Juicy plump tomatoes have a delicate sweetness, fresh wild salmon melts in your mouth, and crisp seasonal arugula delivers a light peppery essence. When you start with delicious food your prepared dishes will taste even better, and add abundant nutrition without several calories.
How to do this at home: Try to shop at your local farmer’s market to pick up seasonal treats that will jazz up any dish.
Fresh herbs add flavor, color, and nutrition. Herbs are considered mini vegetables, they are packed with micronutrients. Try adding fresh herbs to traditional dishes you already prepare, this easy add-in will take your meal from blasé to gourmet!
How to do this at home: Add fresh cilantro to your scrambled eggs in the morning. This little addition will add a bright zip to a simple meal. To store fresh herbs, lightly wrap the herbs in a dry paper cloth inside of a sealed plastic bag.
Knowing how to use spices can transform a meal and add a range of flavors, spices can add a kick of heat or a gentle touch of sweetness. Spices are very aromatic, the scent of the spice is a good indicator of what the spice will taste like and what dish it will pair well with.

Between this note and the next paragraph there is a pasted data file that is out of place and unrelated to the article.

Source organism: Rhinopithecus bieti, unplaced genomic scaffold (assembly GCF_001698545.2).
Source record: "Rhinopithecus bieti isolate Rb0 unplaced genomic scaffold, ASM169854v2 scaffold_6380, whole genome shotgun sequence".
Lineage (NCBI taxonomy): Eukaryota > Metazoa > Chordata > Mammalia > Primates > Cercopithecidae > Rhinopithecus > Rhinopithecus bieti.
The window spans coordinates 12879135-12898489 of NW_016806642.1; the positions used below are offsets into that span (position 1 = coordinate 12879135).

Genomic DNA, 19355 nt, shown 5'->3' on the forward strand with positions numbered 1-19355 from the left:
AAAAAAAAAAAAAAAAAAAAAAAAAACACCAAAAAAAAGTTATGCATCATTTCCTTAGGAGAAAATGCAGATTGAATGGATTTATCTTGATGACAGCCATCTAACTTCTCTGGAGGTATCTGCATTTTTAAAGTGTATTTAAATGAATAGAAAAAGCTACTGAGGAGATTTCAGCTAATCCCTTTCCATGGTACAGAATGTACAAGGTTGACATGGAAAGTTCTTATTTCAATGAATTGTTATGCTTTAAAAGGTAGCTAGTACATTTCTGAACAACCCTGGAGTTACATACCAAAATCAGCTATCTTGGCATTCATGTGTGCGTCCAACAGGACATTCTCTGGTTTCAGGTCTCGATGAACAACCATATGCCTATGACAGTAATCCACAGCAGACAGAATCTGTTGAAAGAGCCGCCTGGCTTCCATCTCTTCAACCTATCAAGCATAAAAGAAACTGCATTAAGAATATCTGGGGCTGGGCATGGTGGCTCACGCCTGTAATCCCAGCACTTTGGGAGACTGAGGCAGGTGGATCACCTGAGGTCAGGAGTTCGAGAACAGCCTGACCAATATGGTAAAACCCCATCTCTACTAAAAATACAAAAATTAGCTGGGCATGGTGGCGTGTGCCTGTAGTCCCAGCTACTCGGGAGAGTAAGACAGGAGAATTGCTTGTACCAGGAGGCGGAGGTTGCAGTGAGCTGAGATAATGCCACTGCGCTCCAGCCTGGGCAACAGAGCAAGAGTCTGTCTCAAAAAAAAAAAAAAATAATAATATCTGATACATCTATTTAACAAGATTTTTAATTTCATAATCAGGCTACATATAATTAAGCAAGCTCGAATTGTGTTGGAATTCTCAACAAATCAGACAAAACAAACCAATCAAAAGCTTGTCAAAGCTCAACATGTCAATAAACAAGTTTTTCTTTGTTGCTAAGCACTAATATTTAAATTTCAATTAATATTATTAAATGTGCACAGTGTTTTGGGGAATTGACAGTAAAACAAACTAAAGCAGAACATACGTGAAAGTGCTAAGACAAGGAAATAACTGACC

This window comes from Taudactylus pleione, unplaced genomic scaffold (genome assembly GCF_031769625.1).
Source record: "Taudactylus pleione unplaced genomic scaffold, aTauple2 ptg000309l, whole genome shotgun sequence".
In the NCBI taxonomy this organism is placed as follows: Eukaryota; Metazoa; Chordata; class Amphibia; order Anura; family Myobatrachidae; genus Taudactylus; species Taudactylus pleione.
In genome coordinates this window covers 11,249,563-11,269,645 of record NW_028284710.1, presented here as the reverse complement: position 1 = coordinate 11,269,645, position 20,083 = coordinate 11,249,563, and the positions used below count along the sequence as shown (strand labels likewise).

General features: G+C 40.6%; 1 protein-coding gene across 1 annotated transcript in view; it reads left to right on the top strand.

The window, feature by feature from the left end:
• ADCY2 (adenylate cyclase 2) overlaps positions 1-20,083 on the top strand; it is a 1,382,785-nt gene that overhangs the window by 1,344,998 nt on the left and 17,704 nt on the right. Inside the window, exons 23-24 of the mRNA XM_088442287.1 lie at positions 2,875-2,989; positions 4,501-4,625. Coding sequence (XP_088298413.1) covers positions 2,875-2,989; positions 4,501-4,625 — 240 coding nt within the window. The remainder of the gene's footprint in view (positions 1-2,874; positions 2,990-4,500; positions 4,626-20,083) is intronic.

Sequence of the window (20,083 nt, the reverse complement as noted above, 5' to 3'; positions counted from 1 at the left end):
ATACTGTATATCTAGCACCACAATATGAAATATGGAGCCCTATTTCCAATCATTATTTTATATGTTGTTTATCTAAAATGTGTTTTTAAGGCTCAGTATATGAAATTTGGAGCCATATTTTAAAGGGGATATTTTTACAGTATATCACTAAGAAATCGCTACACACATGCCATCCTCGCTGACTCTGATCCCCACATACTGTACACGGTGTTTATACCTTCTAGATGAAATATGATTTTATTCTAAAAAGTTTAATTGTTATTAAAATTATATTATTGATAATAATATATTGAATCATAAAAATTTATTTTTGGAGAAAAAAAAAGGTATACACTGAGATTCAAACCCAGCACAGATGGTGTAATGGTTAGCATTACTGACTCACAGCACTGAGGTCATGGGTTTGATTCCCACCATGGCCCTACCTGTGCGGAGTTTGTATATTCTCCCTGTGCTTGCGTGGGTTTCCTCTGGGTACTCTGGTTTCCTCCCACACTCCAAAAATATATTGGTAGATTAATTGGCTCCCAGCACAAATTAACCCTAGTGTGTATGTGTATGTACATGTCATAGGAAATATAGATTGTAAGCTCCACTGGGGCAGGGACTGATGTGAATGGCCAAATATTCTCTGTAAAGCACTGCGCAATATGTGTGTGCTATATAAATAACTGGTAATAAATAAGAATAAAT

How to do this at home: Your options are endless, play with spices, mix and match! My favorite combinations include; crushed red pepper flakes and Italian seasoning, garlic powder and cumin, or curry and cardamom. Utilizing spices will elevate your simple meal in a snap. Tip: Dried herbs and spices maintain their quality for up to 2 years.
Desserts are sweet and indulgent and typically loaded with sugar and saturated fat. However, I substitute pureed 1% cottage cheese for oil or butter in popular desserts such as; chocolate cake, fudge brownies, or red velvet cupcakes (my favorite!). The addition of cottage cheese reduces the fat content yet, still keeps the tasty treat moist.
How to do this at home: When a cake-like dessert recipe calls for 1/2 cup of canola oil, substitute ¼ cup pureed 1% cottage cheese and add ¼ cup oil. Leaving a bit of the fat in the recipe will ensure the cake has a cake-like texture.
Sauces are traditionally thickened with roux, equal parts flour to butter. These two items are caloric, and are not nutrient dense. Instead of using a roux to thicken sauces, I use a cornstarch slurry; equal parts cold water to cornstarch mixed.
How to do this at home: When making a traditional Italian chicken Marsala, skip the roux addition and substitute two tablespoons of cornstarch mixed with two tablespoons of cold water. Once the sauce is at a low simmer, slowly add the cornstarch slurry, and stir. This mixture will instantly thicken your sauce, creating an indulgent gourmet sauce.